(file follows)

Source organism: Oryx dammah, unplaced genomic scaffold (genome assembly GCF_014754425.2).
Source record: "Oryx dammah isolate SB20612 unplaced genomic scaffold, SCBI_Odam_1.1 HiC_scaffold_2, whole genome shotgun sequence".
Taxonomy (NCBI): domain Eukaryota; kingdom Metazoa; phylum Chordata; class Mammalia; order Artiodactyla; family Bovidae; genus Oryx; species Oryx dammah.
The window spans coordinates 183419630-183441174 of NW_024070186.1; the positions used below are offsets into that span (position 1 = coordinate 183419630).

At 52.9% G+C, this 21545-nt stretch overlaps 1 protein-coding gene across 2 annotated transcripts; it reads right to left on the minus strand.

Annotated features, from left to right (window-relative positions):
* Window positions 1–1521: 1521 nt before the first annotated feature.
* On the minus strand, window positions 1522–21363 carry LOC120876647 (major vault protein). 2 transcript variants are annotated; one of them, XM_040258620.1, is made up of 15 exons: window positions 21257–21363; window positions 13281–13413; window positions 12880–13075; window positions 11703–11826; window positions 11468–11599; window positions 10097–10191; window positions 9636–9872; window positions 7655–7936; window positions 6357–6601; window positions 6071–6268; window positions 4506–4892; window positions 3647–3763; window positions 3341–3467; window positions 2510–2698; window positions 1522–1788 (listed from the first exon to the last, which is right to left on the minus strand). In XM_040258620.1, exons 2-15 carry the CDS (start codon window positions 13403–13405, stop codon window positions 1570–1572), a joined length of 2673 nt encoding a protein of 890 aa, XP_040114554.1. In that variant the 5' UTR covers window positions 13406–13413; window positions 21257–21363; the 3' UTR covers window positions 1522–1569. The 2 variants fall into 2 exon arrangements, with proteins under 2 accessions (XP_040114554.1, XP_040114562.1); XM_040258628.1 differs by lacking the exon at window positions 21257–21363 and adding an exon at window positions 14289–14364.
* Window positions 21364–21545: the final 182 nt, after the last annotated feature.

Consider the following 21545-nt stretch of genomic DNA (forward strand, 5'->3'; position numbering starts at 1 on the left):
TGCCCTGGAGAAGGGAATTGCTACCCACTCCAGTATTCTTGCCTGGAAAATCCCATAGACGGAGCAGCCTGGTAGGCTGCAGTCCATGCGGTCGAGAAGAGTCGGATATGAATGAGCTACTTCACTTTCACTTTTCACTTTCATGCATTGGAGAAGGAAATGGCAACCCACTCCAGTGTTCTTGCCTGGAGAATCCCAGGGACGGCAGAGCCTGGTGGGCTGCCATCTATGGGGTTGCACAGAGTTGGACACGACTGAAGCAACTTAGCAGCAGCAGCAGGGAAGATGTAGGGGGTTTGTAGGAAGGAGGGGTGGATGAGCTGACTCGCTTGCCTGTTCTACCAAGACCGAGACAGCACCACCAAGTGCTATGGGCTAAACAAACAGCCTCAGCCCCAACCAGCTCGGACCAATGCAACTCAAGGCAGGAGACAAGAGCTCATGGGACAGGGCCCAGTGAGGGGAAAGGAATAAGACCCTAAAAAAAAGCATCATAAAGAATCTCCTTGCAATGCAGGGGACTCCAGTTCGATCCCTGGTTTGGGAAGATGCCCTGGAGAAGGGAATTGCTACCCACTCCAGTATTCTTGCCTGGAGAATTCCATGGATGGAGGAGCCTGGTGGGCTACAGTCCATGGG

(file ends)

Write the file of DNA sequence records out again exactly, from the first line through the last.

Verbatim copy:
Source organism: Oryx dammah, unplaced genomic scaffold (genome assembly GCF_014754425.2).
Source record: "Oryx dammah isolate SB20612 unplaced genomic scaffold, SCBI_Odam_1.1 HiC_scaffold_2, whole genome shotgun sequence".
Taxonomy (NCBI): domain Eukaryota; kingdom Metazoa; phylum Chordata; class Mammalia; order Artiodactyla; family Bovidae; genus Oryx; species Oryx dammah.
The window spans coordinates 183419630-183441174 of NW_024070186.1; the positions used below are offsets into that span (position 1 = coordinate 183419630).

At 52.9% G+C, this 21545-nt stretch overlaps 1 protein-coding gene across 2 annotated transcripts; it reads right to left on the minus strand.

Annotated features, from left to right (window-relative positions):
* Window positions 1–1521: 1521 nt before the first annotated feature.
* On the minus strand, window positions 1522–21363 carry LOC120876647 (major vault protein). 2 transcript variants are annotated; one of them, XM_040258620.1, is made up of 15 exons: window positions 21257–21363; window positions 13281–13413; window positions 12880–13075; window positions 11703–11826; window positions 11468–11599; window positions 10097–10191; window positions 9636–9872; window positions 7655–7936; window positions 6357–6601; window positions 6071–6268; window positions 4506–4892; window positions 3647–3763; window positions 3341–3467; window positions 2510–2698; window positions 1522–1788 (listed from the first exon to the last, which is right to left on the minus strand). In XM_040258620.1, exons 2-15 carry the CDS (start codon window positions 13403–13405, stop codon window positions 1570–1572), a joined length of 2673 nt encoding a protein of 890 aa, XP_040114554.1. In that variant the 5' UTR covers window positions 13406–13413; window positions 21257–21363; the 3' UTR covers window positions 1522–1569. The 2 variants fall into 2 exon arrangements, with proteins under 2 accessions (XP_040114554.1, XP_040114562.1); XM_040258628.1 differs by lacking the exon at window positions 21257–21363 and adding an exon at window positions 14289–14364.
* Window positions 21364–21545: the final 182 nt, after the last annotated feature.

Consider the following 21545-nt stretch of genomic DNA (forward strand, 5'->3'; position numbering starts at 1 on the left):
TGCCCTGGAGAAGGGAATTGCTACCCACTCCAGTATTCTTGCCTGGAAAATCCCATAGACGGAGCAGCCTGGTAGGCTGCAGTCCATGCGGTCGAGAAGAGTCGGATATGAATGAGCTACTTCACTTTCACTTTTCACTTTCATGCATTGGAGAAGGAAATGGCAACCCACTCCAGTGTTCTTGCCTGGAGAATCCCAGGGACGGCAGAGCCTGGTGGGCTGCCATCTATGGGGTTGCACAGAGTTGGACACGACTGAAGCAACTTAGCAGCAGCAGCAGGGAAGATGTAGGGGGTTTGTAGGAAGGAGGGGTGGATGAGCTGACTCGCTTGCCTGTTCTACCAAGACCGAGACAGCACCACCAAGTGCTATGGGCTAAACAAACAGCCTCAGCCCCAACCAGCTCGGACCAATGCAACTCAAGGCAGGAGACAAGAGCTCATGGGACAGGGCCCAGTGAGGGGAAAGGAATAAGACCCTAAAAAAAAGCATCATAAAGAATCTCCTTGCAATGCAGGGGACTCCAGTTCGATCCCTGGTTTGGGAAGATGCCCTGGAGAAGGGAATTGCTACCCACTCCAGTATTCTTGCCTGGAGAATTCCATGGATGGAGGAGCCTGGTGGGCTACAGTCCATGGG